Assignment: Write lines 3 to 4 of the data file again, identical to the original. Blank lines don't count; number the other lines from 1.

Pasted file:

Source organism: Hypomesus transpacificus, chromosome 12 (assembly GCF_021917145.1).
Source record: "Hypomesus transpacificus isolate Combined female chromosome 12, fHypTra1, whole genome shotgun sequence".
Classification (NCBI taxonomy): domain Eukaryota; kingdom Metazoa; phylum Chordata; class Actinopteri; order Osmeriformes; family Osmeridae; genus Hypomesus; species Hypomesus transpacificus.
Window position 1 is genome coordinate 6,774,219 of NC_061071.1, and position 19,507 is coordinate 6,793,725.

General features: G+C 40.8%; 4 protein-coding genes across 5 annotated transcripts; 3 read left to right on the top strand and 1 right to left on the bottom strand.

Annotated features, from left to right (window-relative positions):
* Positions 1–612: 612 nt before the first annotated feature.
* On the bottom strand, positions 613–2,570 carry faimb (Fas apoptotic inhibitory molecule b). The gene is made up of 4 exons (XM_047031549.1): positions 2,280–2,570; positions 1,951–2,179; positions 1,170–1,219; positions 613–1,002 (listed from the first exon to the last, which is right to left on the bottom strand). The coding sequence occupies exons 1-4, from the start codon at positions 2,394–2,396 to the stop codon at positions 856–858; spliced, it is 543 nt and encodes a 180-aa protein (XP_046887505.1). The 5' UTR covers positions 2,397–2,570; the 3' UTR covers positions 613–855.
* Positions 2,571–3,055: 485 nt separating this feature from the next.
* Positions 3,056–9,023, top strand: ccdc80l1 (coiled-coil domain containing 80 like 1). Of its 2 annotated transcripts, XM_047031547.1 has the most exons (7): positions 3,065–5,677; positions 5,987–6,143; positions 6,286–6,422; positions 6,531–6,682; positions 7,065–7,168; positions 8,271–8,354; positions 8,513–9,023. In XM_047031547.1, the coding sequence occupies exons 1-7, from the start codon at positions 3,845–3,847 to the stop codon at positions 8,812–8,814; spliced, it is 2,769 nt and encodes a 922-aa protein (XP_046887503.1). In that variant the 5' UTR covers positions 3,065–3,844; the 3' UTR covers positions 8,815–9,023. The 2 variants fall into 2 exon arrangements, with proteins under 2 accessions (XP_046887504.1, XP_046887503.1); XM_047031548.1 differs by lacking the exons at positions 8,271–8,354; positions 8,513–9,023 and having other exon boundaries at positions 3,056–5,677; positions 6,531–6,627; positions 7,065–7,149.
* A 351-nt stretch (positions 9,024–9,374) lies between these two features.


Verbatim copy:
Classification (NCBI taxonomy): domain Eukaryota; kingdom Metazoa; phylum Chordata; class Actinopteri; order Osmeriformes; family Osmeridae; genus Hypomesus; species Hypomesus transpacificus.
Window position 1 is genome coordinate 6,774,219 of NC_061071.1, and position 19,507 is coordinate 6,793,725.